The Gnar Company
The Gnar Company

ActiveRecord's New Takes a Block, Kid

by Kevin Murphy

Making New ActiveRecord Models (Let's Try It Again)

If we want to make a new instance of an ActiveRecord model with particular attributes, we have a number of options.

We can pass the attributes in as a hash:

u = User.new(first_name: "Jordan", last_name: "Knight")

We can set the attributes after creating the object:

u = User.new
u.first_name = "Jordan"
u.last_name = "Knight"

And there's a third option - we can also pass new a block:

u = User.new do |user|
  user.first_name = "Jordan"
  user.last_name = "Knight"
end

When Could We Use This? (The Block)

Let's say we have a system that members of a band use to check their tour schedule. Band members are users, and when we add a member, we want to make a user for them.

def add_member(first_name:, last_name:)
  @members << User.new(first_name: first_name, last_name: last_name)
end

Additionally, users have a username attribute, and we want to keep that unique within a given band. We also want the system to define the username when we add a band member.

def add_member(first_name:, last_name:)
  username = "#{band_name}_#{last_name}"
  if @members.pluck(:last_name).include?(last_name)
    username << unique_value
  end

  @members << User.new(first_name: first_name, last_name: last_name, username: username)
end

def unique_value
  ...
end

However, if we prefer the aesthetic, we can also define those attributes in a block:

def add_member(first_name:, last_name:)
  @members << User.new do |user|
    user.first_name = first_name
    user.last_name = last_name

    user.username = "#{band_name}_#{last_name}"
    if @members.pluck(:last_name).include?(last_name)
      user.username << unique_value
    end
  end
end

Seeing The Result (The Right Stuff)

Let's check our work to see the usernames of our band members.

[1] pry(main)> band = Band.new("New Kids on the Block")
[2] pry(main)> band.add_member(first_name: "Jordan", last_name: "Knight")
[3] pry(main)> band.add_member(first_name: "Donnie", last_name: "Wahlberg")
[4] pry(main)> band.add_member(first_name: "Jonathan", last_name: "Knight")
[5] pry(main)> band.members.pluck(:username)
=> ["New_Kids_on_the_Block_Knight",
    "New_Kids_on_the_Block_Wahlberg",
    "New_Kids_on_the_Block_Knight_65"]

Jonathan's username has additional characters appended to it, as Jordan already claimed the username "New_Kids_on_the_Block_Knight".

Tap Dance (Step By Step)

If you're familiar with Ruby's tap method, you might be wondering what all the fuss is about. We can do the same thing with tap:

def add_member(first_name:, last_name:)
  @members << User.new.tap do |user|
    user.first_name = first_name
    user.last_name = last_name

    user.username = "#{band_name}_#{last_name}"
    if @members.pluck(:last_name).include?(last_name)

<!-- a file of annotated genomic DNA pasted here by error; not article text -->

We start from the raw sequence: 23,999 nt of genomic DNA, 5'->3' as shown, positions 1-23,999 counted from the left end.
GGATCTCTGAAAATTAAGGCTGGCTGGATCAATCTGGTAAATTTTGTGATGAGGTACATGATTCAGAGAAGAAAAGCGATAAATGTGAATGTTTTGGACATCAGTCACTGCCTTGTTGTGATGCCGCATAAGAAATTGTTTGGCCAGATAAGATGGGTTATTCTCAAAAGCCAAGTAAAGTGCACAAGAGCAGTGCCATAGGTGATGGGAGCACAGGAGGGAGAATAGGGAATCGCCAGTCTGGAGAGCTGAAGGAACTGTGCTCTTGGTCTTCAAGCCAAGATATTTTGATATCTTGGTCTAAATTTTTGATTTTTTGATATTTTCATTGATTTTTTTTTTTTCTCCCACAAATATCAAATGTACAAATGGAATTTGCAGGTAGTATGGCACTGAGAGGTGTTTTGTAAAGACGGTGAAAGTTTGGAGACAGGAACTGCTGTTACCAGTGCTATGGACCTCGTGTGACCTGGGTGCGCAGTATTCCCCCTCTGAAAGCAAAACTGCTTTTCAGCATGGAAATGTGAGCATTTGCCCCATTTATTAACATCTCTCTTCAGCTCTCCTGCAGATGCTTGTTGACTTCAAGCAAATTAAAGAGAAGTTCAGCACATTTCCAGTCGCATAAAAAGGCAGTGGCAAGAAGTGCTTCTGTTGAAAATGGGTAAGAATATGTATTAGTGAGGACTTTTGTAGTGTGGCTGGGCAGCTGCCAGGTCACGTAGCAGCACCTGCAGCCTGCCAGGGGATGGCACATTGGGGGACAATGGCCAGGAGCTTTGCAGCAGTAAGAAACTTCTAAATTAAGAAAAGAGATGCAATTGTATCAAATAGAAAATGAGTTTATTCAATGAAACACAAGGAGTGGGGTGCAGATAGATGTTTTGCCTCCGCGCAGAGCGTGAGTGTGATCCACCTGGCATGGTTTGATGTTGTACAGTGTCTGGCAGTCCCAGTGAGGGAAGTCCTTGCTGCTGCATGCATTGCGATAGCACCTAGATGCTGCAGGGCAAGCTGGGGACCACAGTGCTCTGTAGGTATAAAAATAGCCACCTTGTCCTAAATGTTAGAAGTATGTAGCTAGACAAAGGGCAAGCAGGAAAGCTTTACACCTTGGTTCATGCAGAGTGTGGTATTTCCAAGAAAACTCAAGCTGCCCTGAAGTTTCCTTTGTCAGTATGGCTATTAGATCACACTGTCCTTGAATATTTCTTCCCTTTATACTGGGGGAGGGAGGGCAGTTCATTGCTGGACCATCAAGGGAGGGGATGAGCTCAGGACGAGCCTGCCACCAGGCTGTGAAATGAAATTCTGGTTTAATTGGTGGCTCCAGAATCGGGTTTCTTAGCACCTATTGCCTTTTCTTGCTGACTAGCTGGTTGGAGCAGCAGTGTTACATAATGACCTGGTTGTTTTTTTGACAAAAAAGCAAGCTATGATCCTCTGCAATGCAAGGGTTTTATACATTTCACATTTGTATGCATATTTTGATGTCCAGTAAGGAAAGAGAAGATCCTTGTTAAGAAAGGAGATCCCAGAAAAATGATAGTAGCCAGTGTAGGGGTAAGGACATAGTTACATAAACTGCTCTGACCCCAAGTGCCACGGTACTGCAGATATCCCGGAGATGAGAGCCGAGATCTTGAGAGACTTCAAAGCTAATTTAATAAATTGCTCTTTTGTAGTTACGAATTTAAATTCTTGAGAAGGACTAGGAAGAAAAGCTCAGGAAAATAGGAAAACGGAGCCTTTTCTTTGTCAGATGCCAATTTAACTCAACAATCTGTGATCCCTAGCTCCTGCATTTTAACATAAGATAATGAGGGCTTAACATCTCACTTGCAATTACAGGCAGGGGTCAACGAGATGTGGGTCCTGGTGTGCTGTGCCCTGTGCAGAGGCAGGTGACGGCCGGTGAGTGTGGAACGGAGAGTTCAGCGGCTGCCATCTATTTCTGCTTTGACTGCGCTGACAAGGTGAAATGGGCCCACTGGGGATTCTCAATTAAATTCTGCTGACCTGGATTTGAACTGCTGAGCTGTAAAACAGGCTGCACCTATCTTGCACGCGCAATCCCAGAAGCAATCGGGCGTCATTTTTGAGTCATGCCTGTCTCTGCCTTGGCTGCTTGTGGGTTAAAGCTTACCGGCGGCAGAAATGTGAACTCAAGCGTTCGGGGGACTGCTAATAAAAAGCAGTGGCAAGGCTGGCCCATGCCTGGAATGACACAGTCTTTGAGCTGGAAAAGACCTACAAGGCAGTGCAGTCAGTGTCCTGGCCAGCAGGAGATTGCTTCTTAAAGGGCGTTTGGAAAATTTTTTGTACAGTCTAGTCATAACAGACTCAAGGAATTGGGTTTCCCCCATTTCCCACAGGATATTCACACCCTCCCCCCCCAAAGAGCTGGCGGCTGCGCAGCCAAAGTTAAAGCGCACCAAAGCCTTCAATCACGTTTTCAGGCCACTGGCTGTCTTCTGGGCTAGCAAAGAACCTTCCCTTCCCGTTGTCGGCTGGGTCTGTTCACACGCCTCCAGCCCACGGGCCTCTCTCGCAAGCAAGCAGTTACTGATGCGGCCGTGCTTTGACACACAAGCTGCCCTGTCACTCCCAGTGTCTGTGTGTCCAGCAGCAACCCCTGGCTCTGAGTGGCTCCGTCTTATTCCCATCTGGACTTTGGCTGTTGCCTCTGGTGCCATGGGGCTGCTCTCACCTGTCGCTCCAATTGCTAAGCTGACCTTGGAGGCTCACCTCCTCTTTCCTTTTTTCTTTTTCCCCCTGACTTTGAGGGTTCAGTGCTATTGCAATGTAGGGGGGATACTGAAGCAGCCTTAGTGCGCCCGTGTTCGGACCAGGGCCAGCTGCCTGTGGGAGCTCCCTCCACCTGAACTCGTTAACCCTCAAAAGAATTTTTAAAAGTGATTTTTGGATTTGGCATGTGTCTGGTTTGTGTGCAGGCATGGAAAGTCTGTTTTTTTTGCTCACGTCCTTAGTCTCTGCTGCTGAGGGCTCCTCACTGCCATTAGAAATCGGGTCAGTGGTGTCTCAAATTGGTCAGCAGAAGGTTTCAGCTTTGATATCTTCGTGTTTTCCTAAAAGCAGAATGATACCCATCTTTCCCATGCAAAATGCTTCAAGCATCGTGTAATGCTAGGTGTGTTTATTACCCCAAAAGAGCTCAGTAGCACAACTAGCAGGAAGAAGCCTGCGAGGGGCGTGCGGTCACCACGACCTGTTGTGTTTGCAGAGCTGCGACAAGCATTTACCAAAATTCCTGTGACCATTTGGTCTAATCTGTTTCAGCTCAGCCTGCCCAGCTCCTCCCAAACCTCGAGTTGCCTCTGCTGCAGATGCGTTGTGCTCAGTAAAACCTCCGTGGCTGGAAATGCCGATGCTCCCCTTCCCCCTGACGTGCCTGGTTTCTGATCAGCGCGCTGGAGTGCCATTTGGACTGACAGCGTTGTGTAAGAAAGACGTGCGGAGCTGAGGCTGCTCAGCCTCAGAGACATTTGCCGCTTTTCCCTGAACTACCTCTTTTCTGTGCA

user.username << unique_value
    end
  end
end

This works with any Ruby object, not just those that inherit from ActiveRecord::Base, so why bother with having to know if we can pass a block to new or not, based on what the object inherits from?

That's fair, but new is not the only ActiveRecord method that takes a block. Others include create, build, and find_or_initialize_by. There the differences with tap start to show:

new_user = User.create(first_name: "Jordan", last_name: "Knight").tap do |u|
  u.first_name = "Jonathan"
end

Our new_user has the first name of Jonathan, resulting from the call to tap:

new_user.first_name
=> "Jonathan"

However, that's only persisted in memory - not in the database. What we stored in the database is what we passed to create.

new_user.reload.first_name
=> "Jordan"

We can also pass a block to create directly:

new_user = User.create(first_name: "Jordan", last_name: "Knight") do |u|
  u.first_name = "Jonathan"
end

And in that case, the first name of the user in memory and in the database is Jonathan.

new_user.first_name
=> "Jonathan"
new_user.reload.first_name
=> "Jonathan"

Why would we mix setting attributes with create both by passing a hash and a block, either with or without tap? Other than to explain quirks and differences in what method you're passing a block to, I am also interested in knowing. If you have real-world use cases, let me know!

Finding Blocks in Rails Source Code (Face the Music)

If you're curious about where in Rails' source code new is set up to take a block, we can start by looking in ActiveRecord::Base. As of the time this article was published, there's not much implementation in that class. Instead, we have to look in the Core module to find the initialize method that takes a block.

Initializing an ActiveRecord model with a block is also defined in the documentation.

Thanks for hangin' tough to the end of this article. I hope you learned a thing or two about passing blocks to ActiveRecord methods.